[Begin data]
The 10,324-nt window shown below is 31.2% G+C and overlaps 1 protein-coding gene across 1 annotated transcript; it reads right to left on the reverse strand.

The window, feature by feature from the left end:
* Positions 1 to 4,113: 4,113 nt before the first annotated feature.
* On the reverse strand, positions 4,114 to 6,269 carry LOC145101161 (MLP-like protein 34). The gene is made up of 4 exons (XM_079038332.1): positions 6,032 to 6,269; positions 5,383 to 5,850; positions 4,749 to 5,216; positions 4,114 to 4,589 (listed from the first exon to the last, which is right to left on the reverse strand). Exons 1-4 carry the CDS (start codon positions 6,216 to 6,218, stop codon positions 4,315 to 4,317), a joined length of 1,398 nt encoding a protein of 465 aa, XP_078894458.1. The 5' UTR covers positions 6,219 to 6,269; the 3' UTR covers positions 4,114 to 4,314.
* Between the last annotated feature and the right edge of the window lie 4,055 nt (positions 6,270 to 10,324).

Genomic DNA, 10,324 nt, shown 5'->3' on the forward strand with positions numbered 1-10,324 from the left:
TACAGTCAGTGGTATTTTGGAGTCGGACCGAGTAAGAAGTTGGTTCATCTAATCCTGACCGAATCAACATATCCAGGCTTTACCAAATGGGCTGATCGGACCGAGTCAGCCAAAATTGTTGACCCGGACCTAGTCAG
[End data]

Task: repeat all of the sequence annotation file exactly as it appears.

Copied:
The 10,324-nt window shown below is 31.2% G+C and overlaps 1 protein-coding gene across 1 annotated transcript; it reads right to left on the reverse strand.

The window, feature by feature from the left end:
* Positions 1 to 4,113: 4,113 nt before the first annotated feature.
* On the reverse strand, positions 4,114 to 6,269 carry LOC145101161 (MLP-like protein 34). The gene is made up of 4 exons (XM_079038332.1): positions 6,032 to 6,269; positions 5,383 to 5,850; positions 4,749 to 5,216; positions 4,114 to 4,589 (listed from the first exon to the last, which is right to left on the reverse strand). Exons 1-4 carry the CDS (start codon positions 6,216 to 6,218, stop codon positions 4,315 to 4,317), a joined length of 1,398 nt encoding a protein of 465 aa, XP_078894458.1. The 5' UTR covers positions 6,219 to 6,269; the 3' UTR covers positions 4,114 to 4,314.
* Between the last annotated feature and the right edge of the window lie 4,055 nt (positions 6,270 to 10,324).

Genomic DNA, 10,324 nt, shown 5'->3' on the forward strand with positions numbered 1-10,324 from the left:
TACAGTCAGTGGTATTTTGGAGTCGGACCGAGTAAGAAGTTGGTTCATCTAATCCTGACCGAATCAACATATCCAGGCTTTACCAAATGGGCTGATCGGACCGAGTCAGCCAAAATTGTTGACCCGGACCTAGTCAG